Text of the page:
The qualitative interview held in terms of the phenomenological research is characterized by certain peculiarities. Creswell (2012) notes that the researchers should have interviews with 5 to 25 people who experienced the phenomenon under study. Importantly, the phenomenological study aims at identifying the central reasons for people’s behavior or attitudes. Therefore, multiple (at least, two) interviews should be held (Patton, 2014). The interviewer may recollect something or feel more willing to share during the second interview, which will enable the researcher to achieve the goal of the study.
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The phenomenological study benefits from the use of semi-structured interviews as this type of data collection can help the researcher to address certain point but gives a lot of freedom to the participants. The participants can be more willing to share if they are not limited to particular topics or rigid boundaries of general questions or multiple-choice questions. Such interviews are often regarded as private talks on a topic that interests both the researcher and the participant (Patton, 2014). The participants feel freer under such circumstances. Thus, the research may have a set of 5 to 10 prepared questions that can be extended (Creswell, 2012). The interviewer may ask certain questions to clarify some points or to make the participant share their ideas in full.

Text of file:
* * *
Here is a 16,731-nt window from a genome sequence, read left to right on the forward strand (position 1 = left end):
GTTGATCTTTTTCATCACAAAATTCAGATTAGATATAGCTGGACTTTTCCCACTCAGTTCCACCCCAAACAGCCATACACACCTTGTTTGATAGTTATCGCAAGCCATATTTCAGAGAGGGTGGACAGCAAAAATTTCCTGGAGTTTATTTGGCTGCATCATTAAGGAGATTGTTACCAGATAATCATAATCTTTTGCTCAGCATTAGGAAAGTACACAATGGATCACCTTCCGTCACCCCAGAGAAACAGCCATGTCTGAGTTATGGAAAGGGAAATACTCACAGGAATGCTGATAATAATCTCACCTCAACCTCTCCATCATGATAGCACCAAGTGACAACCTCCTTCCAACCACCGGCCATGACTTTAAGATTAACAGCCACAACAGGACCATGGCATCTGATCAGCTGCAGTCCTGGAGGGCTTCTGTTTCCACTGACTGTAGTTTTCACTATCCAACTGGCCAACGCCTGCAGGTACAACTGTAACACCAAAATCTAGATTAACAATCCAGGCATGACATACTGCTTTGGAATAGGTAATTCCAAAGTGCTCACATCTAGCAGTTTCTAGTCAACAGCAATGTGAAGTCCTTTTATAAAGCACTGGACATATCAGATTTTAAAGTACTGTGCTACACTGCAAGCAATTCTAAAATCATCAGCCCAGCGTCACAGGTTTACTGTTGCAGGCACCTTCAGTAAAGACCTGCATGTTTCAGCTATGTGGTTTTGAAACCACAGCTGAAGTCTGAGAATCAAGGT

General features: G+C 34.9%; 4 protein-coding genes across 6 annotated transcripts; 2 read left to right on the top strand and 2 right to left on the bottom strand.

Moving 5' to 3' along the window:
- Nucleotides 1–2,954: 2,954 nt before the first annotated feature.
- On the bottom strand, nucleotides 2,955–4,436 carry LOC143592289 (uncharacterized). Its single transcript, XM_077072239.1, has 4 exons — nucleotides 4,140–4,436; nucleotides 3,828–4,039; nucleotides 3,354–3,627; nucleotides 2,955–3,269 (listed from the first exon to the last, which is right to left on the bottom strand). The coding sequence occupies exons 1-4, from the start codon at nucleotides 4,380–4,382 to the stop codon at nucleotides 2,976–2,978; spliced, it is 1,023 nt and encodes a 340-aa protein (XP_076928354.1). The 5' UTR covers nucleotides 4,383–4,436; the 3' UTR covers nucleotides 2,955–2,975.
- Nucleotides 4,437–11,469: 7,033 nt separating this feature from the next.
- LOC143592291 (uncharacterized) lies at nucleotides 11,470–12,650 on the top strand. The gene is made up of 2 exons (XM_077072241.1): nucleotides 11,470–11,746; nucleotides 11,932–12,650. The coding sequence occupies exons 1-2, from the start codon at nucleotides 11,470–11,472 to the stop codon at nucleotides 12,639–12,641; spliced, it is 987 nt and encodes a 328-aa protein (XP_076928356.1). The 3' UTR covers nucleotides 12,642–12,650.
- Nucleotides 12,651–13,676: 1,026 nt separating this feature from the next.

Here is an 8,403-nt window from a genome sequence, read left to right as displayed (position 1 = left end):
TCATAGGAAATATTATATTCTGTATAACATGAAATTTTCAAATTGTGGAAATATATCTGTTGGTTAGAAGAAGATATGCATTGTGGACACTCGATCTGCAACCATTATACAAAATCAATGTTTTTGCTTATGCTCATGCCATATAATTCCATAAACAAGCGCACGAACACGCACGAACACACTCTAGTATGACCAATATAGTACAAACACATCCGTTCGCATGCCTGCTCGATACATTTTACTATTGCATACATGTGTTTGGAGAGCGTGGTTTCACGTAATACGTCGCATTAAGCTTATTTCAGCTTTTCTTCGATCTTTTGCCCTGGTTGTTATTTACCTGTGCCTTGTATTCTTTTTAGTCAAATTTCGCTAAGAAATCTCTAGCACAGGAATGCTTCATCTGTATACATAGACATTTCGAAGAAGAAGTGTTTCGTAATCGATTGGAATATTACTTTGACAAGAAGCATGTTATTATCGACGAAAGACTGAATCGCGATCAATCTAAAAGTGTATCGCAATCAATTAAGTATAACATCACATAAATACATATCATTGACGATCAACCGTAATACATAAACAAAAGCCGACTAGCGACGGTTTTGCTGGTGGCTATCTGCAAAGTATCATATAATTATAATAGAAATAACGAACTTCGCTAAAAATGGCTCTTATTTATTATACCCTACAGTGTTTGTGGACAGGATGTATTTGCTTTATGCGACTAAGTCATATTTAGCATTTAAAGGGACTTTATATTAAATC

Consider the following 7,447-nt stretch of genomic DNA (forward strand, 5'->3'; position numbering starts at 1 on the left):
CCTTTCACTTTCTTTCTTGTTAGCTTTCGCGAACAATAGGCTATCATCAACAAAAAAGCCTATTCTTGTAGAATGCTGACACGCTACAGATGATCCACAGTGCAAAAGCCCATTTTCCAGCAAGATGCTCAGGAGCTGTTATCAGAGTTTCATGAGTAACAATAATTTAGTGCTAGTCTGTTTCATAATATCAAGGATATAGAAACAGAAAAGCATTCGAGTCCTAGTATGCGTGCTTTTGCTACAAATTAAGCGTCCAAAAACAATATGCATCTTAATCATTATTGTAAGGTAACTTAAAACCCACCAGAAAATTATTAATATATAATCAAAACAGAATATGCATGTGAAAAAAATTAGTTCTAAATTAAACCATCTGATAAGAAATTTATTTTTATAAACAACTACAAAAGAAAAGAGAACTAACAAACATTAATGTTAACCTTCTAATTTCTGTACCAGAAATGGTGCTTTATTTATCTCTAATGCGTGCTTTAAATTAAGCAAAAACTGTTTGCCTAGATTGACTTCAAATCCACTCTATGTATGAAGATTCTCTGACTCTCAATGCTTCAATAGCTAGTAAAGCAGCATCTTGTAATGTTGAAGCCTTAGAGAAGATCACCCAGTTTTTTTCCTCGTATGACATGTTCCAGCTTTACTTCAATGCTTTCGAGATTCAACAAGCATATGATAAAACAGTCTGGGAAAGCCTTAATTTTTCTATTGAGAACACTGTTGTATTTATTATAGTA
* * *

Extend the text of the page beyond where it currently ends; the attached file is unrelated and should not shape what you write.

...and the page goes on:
As far as questions are concerned, these should be open-ended questions. They should be clear and precise. Clearly, they should be ethical, and there should be no ambiguity. These characteristics will encourage participants to share their views and experiences openly. As has been mentioned above, the phenomenological study presupposes the use of several interviews. The questions during the second interview should be slightly different. They should focus on the same topics, but may also address the participants’ experiences they shared previously.
Creswell, J. (2012). Qualitative inquiry & research design: Choosing among five approaches. Thousand Oaks, CA: Sage Publications.
Patton, M.Q. (2014). Qualitative research & evaluation methods: Integrating theory and practice. Thousand Oaks, CA: Sage Publications.